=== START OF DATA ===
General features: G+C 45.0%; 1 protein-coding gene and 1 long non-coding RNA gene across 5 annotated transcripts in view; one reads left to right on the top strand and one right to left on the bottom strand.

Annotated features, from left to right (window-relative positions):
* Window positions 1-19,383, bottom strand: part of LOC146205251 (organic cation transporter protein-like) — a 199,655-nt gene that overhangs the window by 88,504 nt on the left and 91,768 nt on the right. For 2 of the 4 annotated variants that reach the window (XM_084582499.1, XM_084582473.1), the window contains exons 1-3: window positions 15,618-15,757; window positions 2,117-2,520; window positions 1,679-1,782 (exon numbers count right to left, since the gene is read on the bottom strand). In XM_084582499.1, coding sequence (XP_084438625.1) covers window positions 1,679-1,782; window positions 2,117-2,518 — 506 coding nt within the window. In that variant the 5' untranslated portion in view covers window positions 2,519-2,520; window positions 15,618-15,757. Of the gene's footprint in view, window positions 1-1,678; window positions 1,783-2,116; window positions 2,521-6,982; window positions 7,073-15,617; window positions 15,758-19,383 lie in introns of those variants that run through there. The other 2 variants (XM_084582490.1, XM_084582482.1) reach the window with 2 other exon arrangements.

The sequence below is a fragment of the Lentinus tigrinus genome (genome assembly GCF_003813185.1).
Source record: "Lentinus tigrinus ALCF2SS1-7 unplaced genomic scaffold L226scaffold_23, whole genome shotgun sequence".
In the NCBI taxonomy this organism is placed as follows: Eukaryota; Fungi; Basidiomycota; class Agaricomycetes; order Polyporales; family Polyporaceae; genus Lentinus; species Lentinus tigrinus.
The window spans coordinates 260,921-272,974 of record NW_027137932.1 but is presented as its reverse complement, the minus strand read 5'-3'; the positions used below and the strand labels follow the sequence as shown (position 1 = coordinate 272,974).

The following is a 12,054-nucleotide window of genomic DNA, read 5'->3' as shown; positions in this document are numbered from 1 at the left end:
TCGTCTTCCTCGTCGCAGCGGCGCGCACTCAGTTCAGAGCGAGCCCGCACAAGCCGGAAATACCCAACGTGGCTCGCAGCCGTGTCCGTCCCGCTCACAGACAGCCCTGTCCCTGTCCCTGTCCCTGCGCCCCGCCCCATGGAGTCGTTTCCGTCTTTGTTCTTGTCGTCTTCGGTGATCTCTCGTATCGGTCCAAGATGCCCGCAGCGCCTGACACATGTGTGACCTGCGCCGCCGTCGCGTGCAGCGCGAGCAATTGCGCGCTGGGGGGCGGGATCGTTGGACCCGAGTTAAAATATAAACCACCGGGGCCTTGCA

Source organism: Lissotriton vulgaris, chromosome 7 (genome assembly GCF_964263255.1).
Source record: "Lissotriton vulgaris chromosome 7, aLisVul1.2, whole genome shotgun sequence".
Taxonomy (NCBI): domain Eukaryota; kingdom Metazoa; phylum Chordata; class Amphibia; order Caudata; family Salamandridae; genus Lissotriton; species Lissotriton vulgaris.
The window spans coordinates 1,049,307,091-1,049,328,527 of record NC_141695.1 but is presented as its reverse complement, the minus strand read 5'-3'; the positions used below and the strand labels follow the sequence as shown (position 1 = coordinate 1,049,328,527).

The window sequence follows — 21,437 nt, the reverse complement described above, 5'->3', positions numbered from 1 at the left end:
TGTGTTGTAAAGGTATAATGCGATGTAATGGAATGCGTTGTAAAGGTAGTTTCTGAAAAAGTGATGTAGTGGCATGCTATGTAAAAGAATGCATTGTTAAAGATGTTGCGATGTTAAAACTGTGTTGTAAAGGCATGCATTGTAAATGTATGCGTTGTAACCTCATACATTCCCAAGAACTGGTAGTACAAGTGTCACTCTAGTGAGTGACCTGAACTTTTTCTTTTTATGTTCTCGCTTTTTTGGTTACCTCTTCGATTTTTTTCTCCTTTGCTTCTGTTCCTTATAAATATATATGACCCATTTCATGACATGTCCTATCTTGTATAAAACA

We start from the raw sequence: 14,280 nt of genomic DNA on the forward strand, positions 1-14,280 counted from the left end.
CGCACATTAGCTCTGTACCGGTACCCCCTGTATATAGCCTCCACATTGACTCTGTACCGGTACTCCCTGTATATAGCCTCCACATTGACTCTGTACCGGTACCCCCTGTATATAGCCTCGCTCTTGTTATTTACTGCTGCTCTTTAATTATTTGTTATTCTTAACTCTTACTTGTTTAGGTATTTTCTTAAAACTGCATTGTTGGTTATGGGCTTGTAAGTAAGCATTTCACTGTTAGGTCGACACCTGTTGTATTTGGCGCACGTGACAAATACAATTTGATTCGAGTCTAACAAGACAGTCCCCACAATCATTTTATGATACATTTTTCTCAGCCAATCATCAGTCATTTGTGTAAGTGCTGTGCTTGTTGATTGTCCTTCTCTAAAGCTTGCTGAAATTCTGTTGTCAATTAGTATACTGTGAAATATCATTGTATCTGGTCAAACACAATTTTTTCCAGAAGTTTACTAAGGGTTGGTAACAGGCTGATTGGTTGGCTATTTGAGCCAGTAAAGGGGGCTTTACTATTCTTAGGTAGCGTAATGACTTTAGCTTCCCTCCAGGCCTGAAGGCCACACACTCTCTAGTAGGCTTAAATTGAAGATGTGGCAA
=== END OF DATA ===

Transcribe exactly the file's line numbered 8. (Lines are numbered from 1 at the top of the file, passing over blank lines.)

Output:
The following is a 12,054-nucleotide window of genomic DNA, read 5'->3' as shown; positions in this document are numbered from 1 at the left end: